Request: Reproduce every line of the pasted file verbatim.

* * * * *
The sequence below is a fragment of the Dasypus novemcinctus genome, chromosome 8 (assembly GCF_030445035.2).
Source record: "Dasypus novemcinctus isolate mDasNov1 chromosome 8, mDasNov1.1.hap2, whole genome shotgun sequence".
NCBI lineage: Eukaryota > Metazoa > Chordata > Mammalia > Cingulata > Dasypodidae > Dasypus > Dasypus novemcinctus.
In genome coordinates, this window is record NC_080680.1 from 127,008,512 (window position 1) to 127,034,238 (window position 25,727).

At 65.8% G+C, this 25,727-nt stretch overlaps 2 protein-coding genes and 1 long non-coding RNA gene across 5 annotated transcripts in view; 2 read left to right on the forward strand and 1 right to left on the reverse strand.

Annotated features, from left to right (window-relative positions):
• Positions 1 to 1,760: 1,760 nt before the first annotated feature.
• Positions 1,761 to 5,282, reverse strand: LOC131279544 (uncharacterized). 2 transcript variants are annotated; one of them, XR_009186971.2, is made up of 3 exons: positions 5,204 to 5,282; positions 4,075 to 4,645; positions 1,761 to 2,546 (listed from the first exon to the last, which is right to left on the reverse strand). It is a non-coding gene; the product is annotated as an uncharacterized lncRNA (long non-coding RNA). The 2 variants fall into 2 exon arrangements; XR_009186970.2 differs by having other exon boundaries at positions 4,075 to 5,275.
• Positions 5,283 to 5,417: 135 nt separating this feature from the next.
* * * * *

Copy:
The sequence below is a fragment of the Dasypus novemcinctus genome, chromosome 8 (assembly GCF_030445035.2).
Source record: "Dasypus novemcinctus isolate mDasNov1 chromosome 8, mDasNov1.1.hap2, whole genome shotgun sequence".
NCBI lineage: Eukaryota > Metazoa > Chordata > Mammalia > Cingulata > Dasypodidae > Dasypus > Dasypus novemcinctus.
In genome coordinates, this window is record NC_080680.1 from 127,008,512 (window position 1) to 127,034,238 (window position 25,727).

At 65.8% G+C, this 25,727-nt stretch overlaps 2 protein-coding genes and 1 long non-coding RNA gene across 5 annotated transcripts in view; 2 read left to right on the forward strand and 1 right to left on the reverse strand.

Annotated features, from left to right (window-relative positions):
• Positions 1 to 1,760: 1,760 nt before the first annotated feature.
• Positions 1,761 to 5,282, reverse strand: LOC131279544 (uncharacterized). 2 transcript variants are annotated; one of them, XR_009186971.2, is made up of 3 exons: positions 5,204 to 5,282; positions 4,075 to 4,645; positions 1,761 to 2,546 (listed from the first exon to the last, which is right to left on the reverse strand). It is a non-coding gene; the product is annotated as an uncharacterized lncRNA (long non-coding RNA). The 2 variants fall into 2 exon arrangements; XR_009186970.2 differs by having other exon boundaries at positions 4,075 to 5,275.
• Positions 5,283 to 5,417: 135 nt separating this feature from the next.